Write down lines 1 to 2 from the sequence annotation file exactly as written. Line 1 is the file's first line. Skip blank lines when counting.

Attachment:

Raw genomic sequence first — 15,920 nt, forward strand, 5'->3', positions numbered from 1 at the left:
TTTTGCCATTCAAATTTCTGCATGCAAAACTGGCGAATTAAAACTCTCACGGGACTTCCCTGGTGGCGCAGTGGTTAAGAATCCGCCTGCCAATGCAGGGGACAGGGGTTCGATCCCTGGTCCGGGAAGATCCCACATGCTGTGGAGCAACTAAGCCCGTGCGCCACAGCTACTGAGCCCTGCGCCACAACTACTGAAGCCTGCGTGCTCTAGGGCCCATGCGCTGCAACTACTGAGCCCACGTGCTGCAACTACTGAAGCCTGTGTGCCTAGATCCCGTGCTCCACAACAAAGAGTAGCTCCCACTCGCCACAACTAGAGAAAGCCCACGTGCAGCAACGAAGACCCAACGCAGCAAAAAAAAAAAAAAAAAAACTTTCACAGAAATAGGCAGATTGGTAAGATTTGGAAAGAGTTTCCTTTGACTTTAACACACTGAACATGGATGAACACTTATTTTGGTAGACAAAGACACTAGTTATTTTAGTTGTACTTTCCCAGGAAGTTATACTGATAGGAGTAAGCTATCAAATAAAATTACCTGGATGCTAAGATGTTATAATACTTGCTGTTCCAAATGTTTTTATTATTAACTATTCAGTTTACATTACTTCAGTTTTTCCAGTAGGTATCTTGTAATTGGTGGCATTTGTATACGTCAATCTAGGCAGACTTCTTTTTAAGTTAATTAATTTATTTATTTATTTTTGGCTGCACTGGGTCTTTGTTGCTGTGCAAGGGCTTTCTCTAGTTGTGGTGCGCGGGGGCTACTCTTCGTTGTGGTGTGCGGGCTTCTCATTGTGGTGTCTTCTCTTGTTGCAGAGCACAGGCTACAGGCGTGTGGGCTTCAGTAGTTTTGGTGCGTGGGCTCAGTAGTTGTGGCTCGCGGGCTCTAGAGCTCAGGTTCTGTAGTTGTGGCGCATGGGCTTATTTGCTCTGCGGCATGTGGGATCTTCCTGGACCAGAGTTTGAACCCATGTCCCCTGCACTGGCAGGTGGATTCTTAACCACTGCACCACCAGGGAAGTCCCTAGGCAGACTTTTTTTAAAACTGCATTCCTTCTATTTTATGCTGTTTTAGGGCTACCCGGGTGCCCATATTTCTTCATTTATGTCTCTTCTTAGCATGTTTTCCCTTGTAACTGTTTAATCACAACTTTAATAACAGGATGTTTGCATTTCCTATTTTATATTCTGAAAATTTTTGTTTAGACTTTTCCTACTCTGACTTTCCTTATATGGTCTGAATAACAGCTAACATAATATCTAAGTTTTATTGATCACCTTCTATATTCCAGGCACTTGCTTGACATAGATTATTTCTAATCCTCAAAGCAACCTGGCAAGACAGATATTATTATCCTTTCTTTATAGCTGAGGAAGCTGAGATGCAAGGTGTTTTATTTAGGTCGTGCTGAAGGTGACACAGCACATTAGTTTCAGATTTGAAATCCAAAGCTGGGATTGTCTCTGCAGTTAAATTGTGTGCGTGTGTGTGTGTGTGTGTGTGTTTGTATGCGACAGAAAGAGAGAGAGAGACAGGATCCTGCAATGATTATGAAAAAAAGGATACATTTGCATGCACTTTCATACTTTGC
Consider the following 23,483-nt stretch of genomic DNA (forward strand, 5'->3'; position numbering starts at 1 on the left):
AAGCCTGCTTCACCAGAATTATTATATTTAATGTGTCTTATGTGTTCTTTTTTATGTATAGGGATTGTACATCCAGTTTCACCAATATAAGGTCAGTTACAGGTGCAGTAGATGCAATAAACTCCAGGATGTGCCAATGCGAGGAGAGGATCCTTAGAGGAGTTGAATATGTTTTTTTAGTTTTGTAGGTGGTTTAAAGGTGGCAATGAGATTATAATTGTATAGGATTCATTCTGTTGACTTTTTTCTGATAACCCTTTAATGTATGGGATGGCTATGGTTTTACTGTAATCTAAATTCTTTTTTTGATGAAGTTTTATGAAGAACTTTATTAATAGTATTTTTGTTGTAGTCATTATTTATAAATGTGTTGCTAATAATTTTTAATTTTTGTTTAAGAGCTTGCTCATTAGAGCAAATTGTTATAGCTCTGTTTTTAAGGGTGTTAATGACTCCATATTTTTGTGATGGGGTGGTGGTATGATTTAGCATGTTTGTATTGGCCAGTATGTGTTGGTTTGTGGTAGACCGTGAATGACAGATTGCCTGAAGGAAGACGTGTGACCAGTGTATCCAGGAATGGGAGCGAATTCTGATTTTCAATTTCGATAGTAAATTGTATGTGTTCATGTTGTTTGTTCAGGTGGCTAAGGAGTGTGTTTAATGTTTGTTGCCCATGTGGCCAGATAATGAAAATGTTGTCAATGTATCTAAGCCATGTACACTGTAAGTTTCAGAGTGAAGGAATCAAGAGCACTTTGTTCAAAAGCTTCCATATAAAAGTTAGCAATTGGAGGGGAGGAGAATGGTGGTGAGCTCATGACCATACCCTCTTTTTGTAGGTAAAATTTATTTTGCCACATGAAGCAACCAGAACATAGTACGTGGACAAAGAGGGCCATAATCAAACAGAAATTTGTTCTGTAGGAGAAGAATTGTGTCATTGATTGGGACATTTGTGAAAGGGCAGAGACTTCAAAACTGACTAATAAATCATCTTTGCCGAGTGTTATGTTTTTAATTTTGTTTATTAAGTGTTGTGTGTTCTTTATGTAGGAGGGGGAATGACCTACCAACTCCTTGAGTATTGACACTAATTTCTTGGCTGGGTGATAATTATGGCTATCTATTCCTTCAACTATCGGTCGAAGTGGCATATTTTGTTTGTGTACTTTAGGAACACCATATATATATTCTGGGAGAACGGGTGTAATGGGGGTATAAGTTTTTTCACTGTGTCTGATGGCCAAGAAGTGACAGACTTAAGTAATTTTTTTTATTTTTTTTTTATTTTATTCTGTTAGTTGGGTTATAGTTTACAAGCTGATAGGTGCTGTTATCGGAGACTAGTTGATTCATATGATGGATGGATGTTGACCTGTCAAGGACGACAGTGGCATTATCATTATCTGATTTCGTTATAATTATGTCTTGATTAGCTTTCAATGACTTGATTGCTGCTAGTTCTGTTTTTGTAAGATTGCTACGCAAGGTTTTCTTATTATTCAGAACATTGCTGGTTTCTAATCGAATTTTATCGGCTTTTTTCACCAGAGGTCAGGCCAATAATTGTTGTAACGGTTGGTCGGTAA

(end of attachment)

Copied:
Raw genomic sequence first — 15,920 nt, forward strand, 5'->3', positions numbered from 1 at the left:
TTTTGCCATTCAAATTTCTGCATGCAAAACTGGCGAATTAAAACTCTCACGGGACTTCCCTGGTGGCGCAGTGGTTAAGAATCCGCCTGCCAATGCAGGGGACAGGGGTTCGATCCCTGGTCCGGGAAGATCCCACATGCTGTGGAGCAACTAAGCCCGTGCGCCACAGCTACTGAGCCCTGCGCCACAACTACTGAAGCCTGCGTGCTCTAGGGCCCATGCGCTGCAACTACTGAGCCCACGTGCTGCAACTACTGAAGCCTGTGTGCCTAGATCCCGTGCTCCACAACAAAGAGTAGCTCCCACTCGCCACAACTAGAGAAAGCCCACGTGCAGCAACGAAGACCCAACGCAGCAAAAAAAAAAAAAAAAAAACTTTCACAGAAATAGGCAGATTGGTAAGATTTGGAAAGAGTTTCCTTTGACTTTAACACACTGAACATGGATGAACACTTATTTTGGTAGACAAAGACACTAGTTATTTTAGTTGTACTTTCCCAGGAAGTTATACTGATAGGAGTAAGCTATCAAATAAAATTACCTGGATGCTAAGATGTTATAATACTTGCTGTTCCAAATGTTTTTATTATTAACTATTCAGTTTACATTACTTCAGTTTTTCCAGTAGGTATCTTGTAATTGGTGGCATTTGTATACGTCAATCTAGGCAGACTTCTTTTTAAGTTAATTAATTTATTTATTTATTTTTGGCTGCACTGGGTCTTTGTTGCTGTGCAAGGGCTTTCTCTAGTTGTGGTGCGCGGGGGCTACTCTTCGTTGTGGTGTGCGGGCTTCTCATTGTGGTGTCTTCTCTTGTTGCAGAGCACAGGCTACAGGCGTGTGGGCTTCAGTAGTTTTGGTGCGTGGGCTCAGTAGTTGTGGCTCGCGGGCTCTAGAGCTCAGGTTCTGTAGTTGTGGCGCATGGGCTTATTTGCTCTGCGGCATGTGGGATCTTCCTGGACCAGAGTTTGAACCCATGTCCCCTGCACTGGCAGGTGGATTCTTAACCACTGCACCACCAGGGAAGTCCCTAGGCAGACTTTTTTTAAAACTGCATTCCTTCTATTTTATGCTGTTTTAGGGCTACCCGGGTGCCCATATTTCTTCATTTATGTCTCTTCTTAGCATGTTTTCCCTTGTAACTGTTTAATCACAACTTTAATAACAGGATGTTTGCATTTCCTATTTTATATTCTGAAAATTTTTGTTTAGACTTTTCCTACTCTGACTTTCCTTATATGGTCTGAATAACAGCTAACATAATATCTAAGTTTTATTGATCACCTTCTATATTCCAGGCACTTGCTTGACATAGATTATTTCTAATCCTCAAAGCAACCTGGCAAGACAGATATTATTATCCTTTCTTTATAGCTGAGGAAGCTGAGATGCAAGGTGTTTTATTTAGGTCGTGCTGAAGGTGACACAGCACATTAGTTTCAGATTTGAAATCCAAAGCTGGGATTGTCTCTGCAGTTAAATTGTGTGCGTGTGTGTGTGTGTGTGTGTGTTTGTATGCGACAGAAAGAGAGAGAGAGACAGGATCCTGCAATGATTATGAAAAAAAGGATACATTTGCATGCACTTTCATACTTTGC